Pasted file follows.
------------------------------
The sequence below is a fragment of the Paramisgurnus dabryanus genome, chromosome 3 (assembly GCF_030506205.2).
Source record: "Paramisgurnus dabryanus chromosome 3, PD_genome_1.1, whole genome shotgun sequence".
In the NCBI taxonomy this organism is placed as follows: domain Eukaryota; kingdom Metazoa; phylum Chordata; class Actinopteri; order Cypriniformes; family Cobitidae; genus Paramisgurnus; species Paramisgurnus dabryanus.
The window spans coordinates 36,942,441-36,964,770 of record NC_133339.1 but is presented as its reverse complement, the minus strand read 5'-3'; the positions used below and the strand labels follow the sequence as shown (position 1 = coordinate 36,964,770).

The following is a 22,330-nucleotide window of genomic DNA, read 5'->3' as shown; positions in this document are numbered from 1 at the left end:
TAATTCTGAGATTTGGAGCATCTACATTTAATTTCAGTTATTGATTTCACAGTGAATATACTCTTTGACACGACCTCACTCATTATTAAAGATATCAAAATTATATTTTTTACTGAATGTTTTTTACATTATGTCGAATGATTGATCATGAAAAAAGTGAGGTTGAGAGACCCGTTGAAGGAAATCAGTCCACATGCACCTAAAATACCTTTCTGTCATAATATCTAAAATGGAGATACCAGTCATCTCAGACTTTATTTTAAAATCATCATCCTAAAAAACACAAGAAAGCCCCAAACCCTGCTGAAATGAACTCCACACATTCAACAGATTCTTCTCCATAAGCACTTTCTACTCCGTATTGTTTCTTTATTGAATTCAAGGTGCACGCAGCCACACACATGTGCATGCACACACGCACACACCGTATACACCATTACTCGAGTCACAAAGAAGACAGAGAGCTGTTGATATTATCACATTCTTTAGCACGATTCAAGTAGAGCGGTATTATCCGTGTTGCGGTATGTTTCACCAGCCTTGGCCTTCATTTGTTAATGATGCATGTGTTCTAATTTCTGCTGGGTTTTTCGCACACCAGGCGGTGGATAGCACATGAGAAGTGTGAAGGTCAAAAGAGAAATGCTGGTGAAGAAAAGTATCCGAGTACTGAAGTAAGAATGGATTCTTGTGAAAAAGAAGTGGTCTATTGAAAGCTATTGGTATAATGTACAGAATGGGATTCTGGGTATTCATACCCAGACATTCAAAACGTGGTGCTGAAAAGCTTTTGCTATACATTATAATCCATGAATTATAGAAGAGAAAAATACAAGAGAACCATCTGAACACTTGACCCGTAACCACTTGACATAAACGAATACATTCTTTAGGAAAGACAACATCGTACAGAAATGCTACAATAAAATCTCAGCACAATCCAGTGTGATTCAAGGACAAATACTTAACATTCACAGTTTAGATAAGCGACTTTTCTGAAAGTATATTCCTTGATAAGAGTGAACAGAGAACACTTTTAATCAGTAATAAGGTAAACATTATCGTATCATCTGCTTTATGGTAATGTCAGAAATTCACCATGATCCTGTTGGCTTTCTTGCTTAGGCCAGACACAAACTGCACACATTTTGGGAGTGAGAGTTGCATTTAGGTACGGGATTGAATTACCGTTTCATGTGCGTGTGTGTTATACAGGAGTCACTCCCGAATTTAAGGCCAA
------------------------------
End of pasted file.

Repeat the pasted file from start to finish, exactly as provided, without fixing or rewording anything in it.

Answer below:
The sequence below is a fragment of the Paramisgurnus dabryanus genome, chromosome 3 (assembly GCF_030506205.2).
Source record: "Paramisgurnus dabryanus chromosome 3, PD_genome_1.1, whole genome shotgun sequence".
In the NCBI taxonomy this organism is placed as follows: domain Eukaryota; kingdom Metazoa; phylum Chordata; class Actinopteri; order Cypriniformes; family Cobitidae; genus Paramisgurnus; species Paramisgurnus dabryanus.
The window spans coordinates 36,942,441-36,964,770 of record NC_133339.1 but is presented as its reverse complement, the minus strand read 5'-3'; the positions used below and the strand labels follow the sequence as shown (position 1 = coordinate 36,964,770).

The following is a 22,330-nucleotide window of genomic DNA, read 5'->3' as shown; positions in this document are numbered from 1 at the left end:
TAATTCTGAGATTTGGAGCATCTACATTTAATTTCAGTTATTGATTTCACAGTGAATATACTCTTTGACACGACCTCACTCATTATTAAAGATATCAAAATTATATTTTTTACTGAATGTTTTTTACATTATGTCGAATGATTGATCATGAAAAAAGTGAGGTTGAGAGACCCGTTGAAGGAAATCAGTCCACATGCACCTAAAATACCTTTCTGTCATAATATCTAAAATGGAGATACCAGTCATCTCAGACTTTATTTTAAAATCATCATCCTAAAAAACACAAGAAAGCCCCAAACCCTGCTGAAATGAACTCCACACATTCAACAGATTCTTCTCCATAAGCACTTTCTACTCCGTATTGTTTCTTTATTGAATTCAAGGTGCACGCAGCCACACACATGTGCATGCACACACGCACACACCGTATACACCATTACTCGAGTCACAAAGAAGACAGAGAGCTGTTGATATTATCACATTCTTTAGCACGATTCAAGTAGAGCGGTATTATCCGTGTTGCGGTATGTTTCACCAGCCTTGGCCTTCATTTGTTAATGATGCATGTGTTCTAATTTCTGCTGGGTTTTTCGCACACCAGGCGGTGGATAGCACATGAGAAGTGTGAAGGTCAAAAGAGAAATGCTGGTGAAGAAAAGTATCCGAGTACTGAAGTAAGAATGGATTCTTGTGAAAAAGAAGTGGTCTATTGAAAGCTATTGGTATAATGTACAGAATGGGATTCTGGGTATTCATACCCAGACATTCAAAACGTGGTGCTGAAAAGCTTTTGCTATACATTATAATCCATGAATTATAGAAGAGAAAAATACAAGAGAACCATCTGAACACTTGACCCGTAACCACTTGACATAAACGAATACATTCTTTAGGAAAGACAACATCGTACAGAAATGCTACAATAAAATCTCAGCACAATCCAGTGTGATTCAAGGACAAATACTTAACATTCACAGTTTAGATAAGCGACTTTTCTGAAAGTATATTCCTTGATAAGAGTGAACAGAGAACACTTTTAATCAGTAATAAGGTAAACATTATCGTATCATCTGCTTTATGGTAATGTCAGAAATTCACCATGATCCTGTTGGCTTTCTTGCTTAGGCCAGACACAAACTGCACACATTTTGGGAGTGAGAGTTGCATTTAGGTACGGGATTGAATTACCGTTTCATGTGCGTGTGTGTTATACAGGAGTCACTCCCGAATTTAAGGCCAA